As part of the MOON family, our rich heritage dates back all the way to the Victorian era. From producing and supplying quality fabrics to a growing Leeds market, to the global renown that has been built over the last 185 years - this rich tapestry of history is one of the many aspects that make our woollen accessories a credit to our commitment to quality and fine craft.
FROM HUMBLE BEGINNINGS TO INTERNATIONAL RENOWN
A memorable year in at least 2 respects. It was the year in which Queen Victoria succeeded to the British throne and it was also the year in which Abraham Moon & Sons was founded.
Abraham Moon, a considerable standing in the community of Guiseley, on the Northern fringes of Leeds and the Southern fringes of the Yorkshire Dales, supplied many local families with yarn to weave cloth on hand looms in their homes. When the cloth was woven he would collect the pieces, paying the weavers for their work. The cloth was then scoured (washed) locally and hung out to dry in the surrounding fields. Abraham would then transport the pieces by horse and cart to Leeds for sale in the market.
Following thirty years of tenacious Yorkshire grit and unabated entrepreneurship hardened by turbulent market conditions, Abraham Moon & Sons Ltd became officially incorporated as Abraham entered a business partnership with his two eldest sons
On the 25th of July 1868, Abraham’s youngest son – Arthur – laid the foundation stone for the original Netherfield Road woollen mill.
The mill itself had an abundant source of local spring water, which was ideal for certain necessary processes in woollen manufacturing, such as scouring. To this day, we still use this pure water spring; as manufacturing technology continually progresses, it is these historical details that make our fabrics unique.
MOON would enter the 1870s at the forefront of a thriving woollen market, championing their own signature Grey Tweed fabric.
Come the Summer of 1877, the mills of the area were closed for the season’s holidays, and the town of Yeadon was preparing for its annual feast.
It was here that, sadly, Abraham Moon would unexpectedly pass in a carriage-related accident on the 20th of August 1877. A report from the local newspaper at the time sets the scene:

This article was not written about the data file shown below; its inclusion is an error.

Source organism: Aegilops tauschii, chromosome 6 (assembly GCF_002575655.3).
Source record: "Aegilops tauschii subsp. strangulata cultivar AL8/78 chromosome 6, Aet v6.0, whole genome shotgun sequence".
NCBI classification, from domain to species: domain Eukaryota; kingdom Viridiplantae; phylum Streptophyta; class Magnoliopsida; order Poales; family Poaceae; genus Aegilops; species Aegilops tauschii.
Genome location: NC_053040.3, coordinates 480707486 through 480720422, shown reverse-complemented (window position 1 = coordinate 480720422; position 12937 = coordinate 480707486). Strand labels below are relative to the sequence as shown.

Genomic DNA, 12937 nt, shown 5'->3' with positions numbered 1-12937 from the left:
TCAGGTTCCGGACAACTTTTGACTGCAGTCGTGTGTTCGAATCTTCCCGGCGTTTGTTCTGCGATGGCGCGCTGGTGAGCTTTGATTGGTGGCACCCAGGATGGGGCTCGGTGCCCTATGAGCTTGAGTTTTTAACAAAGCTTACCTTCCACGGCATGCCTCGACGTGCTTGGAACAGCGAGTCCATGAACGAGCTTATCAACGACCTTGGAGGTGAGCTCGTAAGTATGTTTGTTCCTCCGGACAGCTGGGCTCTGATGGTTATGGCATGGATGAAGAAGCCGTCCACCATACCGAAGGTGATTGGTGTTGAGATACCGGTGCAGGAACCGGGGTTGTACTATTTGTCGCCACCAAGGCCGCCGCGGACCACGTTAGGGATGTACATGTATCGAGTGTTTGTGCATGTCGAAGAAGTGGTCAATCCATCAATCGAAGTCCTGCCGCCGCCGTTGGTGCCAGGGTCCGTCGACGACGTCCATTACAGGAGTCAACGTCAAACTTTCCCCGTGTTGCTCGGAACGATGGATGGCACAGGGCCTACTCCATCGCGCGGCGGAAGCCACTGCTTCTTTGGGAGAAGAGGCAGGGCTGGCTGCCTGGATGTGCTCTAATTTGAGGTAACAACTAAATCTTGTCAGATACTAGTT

“Mr Moon was attending the annual Yeadon feast in his horse-drawn carriage. When a band struck up, the startled horse bolted down Henshaw Lane. Two passengers managed to jump clear and were unharmed, but Mr Moon stayed in his carriage trying to calm his horse. In its panic, it tried to turn into a familiar lane where there was no room for the carriage. The vehicle demolished part of a wall into which Abraham Moon was thrown. He died soon afterwards from a head injury”. It’s noted that the horse did survive the incident.
Following his passing, Abraham was buried on the 23rd of August, and his son Isaac succeeded him in the business.
In an unprecedented turn of events, during the early hours of the 12th of April 1902, a blaze erupted and tore through the entirety of the mill – originating from a storage space of raw materials.
In its original design, Netherfield Road Mill was a multi-storey structure – synonymous with pre-19th century mills – with wooden floors and ceilings. This inadvertently facilitated the fire to completely decimate the building’s interior, leaving behind only the original stone foundations.
However, there was a significant silver lining to this disaster with work to restore the mill to meet the more modern architecture of the 20th century. Thus, Netherfield Road Mill was re-erected as a single-storey building, allowing greater production efficiency.
The Moon family sold their shares in the company in order to pursue other interests. The shares were purchased by Charles H Walsh who was both designer and mill manager at the time with the borrowed sum of £33,000, the equivalent of £1.25m today. Charles' death in 1924 saw the company passed onto his son Frank, who was already in the business.
Frank’s nephew Arthur took control, only retiring as chairman in 2010. The current managing director is John Walsh, the fourth generation of the family which succeeded the Moon dynasty. 1952 also marked a further extension of the mill, still located at the original site on Netherfield Road, making more room for the warping and weaving of the fabrics.
Throughout the 1990's, wool faced increased competition from man-made fabric. While many mills tried (and failed) to compete on price, Moon focused on quality and concentrated on the luxury market, taking advantage of the manufacturing control and consistency that only a vertical mill can offer. Our customer list includes major international brands such as Burberry, Paul Smith, and Ralph Lauren.
Bronte Tweeds was purchased by Abraham Moon & Sons. Already a well-known producer of throws and tartans, the combination of Bronte's extensive market knowledge and our dedicated in-house design team and manufacturing versatility has seen our accessories division grow exponentially in the years since.
Today, our accessories brand is known as “RoseMill”, aptly named for our roots in Yorkshire through our historic woollen mill.